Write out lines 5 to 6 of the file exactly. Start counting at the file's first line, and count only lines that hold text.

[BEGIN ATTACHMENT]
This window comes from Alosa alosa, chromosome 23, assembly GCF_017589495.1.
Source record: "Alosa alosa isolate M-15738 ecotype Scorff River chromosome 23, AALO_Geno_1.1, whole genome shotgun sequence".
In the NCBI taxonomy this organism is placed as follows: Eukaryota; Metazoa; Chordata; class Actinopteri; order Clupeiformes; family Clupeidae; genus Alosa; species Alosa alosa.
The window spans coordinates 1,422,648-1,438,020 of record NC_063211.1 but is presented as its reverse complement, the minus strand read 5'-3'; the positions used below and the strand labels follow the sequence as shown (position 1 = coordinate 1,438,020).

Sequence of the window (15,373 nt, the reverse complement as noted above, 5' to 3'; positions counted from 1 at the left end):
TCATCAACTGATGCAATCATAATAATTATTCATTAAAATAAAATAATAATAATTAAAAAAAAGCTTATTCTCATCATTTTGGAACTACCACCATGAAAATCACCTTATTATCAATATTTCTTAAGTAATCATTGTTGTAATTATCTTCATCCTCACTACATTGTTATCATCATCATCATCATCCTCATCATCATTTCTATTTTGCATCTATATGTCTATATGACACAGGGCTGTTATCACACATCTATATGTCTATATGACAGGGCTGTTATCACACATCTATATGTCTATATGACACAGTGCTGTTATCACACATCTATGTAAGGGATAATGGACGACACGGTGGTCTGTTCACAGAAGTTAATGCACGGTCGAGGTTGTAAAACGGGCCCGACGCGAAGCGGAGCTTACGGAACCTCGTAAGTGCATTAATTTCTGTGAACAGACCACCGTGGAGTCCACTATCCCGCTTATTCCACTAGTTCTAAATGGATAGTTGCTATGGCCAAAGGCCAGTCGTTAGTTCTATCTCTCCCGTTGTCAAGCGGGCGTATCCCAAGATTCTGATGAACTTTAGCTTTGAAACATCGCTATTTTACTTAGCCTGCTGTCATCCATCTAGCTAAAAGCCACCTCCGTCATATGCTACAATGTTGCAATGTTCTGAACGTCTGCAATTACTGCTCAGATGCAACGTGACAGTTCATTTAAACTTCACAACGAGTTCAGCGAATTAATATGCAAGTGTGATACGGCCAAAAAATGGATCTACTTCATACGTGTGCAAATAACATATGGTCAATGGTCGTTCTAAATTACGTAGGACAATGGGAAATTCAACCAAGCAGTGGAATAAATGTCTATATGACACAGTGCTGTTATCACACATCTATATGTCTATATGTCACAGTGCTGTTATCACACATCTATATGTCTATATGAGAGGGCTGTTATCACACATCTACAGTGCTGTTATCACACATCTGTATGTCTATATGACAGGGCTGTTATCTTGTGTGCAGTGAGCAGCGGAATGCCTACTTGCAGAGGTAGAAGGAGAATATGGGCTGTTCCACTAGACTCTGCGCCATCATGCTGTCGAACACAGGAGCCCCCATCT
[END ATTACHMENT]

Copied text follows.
Sequence of the window (15,373 nt, the reverse complement as noted above, 5' to 3'; positions counted from 1 at the left end):
TCATCAACTGATGCAATCATAATAATTATTCATTAAAATAAAATAATAATAATTAAAAAAAAGCTTATTCTCATCATTTTGGAACTACCACCATGAAAATCACCTTATTATCAATATTTCTTAAGTAATCATTGTTGTAATTATCTTCATCCTCACTACATTGTTATCATCATCATCATCATCCTCATCATCATTTCTATTTTGCATCTATATGTCTATATGACACAGGGCTGTTATCACACATCTATATGTCTATATGACAGGGCTGTTATCACACATCTATATGTCTATATGACACAGTGCTGTTATCACACATCTATGTAAGGGATAATGGACGACACGGTGGTCTGTTCACAGAAGTTAATGCACGGTCGAGGTTGTAAAACGGGCCCGACGCGAAGCGGAGCTTACGGAACCTCGTAAGTGCATTAATTTCTGTGAACAGACCACCGTGGAGTCCACTATCCCGCTTATTCCACTAGTTCTAAATGGATAGTTGCTATGGCCAAAGGCCAGTCGTTAGTTCTATCTCTCCCGTTGTCAAGCGGGCGTATCCCAAGATTCTGATGAACTTTAGCTTTGAAACATCGCTATTTTACTTAGCCTGCTGTCATCCATCTAGCTAAAAGCCACCTCCGTCATATGCTACAATGTTGCAATGTTCTGAACGTCTGCAATTACTGCTCAGATGCAACGTGACAGTTCATTTAAACTTCACAACGAGTTCAGCGAATTAATATGCAAGTGTGATACGGCCAAAAAATGGATCTACTTCATACGTGTGCAAATAACATATGGTCAATGGTCGTTCTAAATTACGTAGGACAATGGGAAATTCAACCAAGCAGTGGAATAAATGTCTATATGACACAGTGCTGTTATCACACATCTATATGTCTATATGTCACAGTGCTGTTATCACACATCTATATGTCTATATGAGAGGGCTGTTATCACACATCTACAGTGCTGTTATCACACATCTGTATGTCTATATGACAGGGCTGTTATCTTGTGTGCAGTGAGCAGCGGAATGCCTACTTGCAGAGGTAGAAGGAGAATATGGGCTGTTCCACTAGACTCTGCGCCATCATGCTGTCGAACACAGGAGCCCCCATCT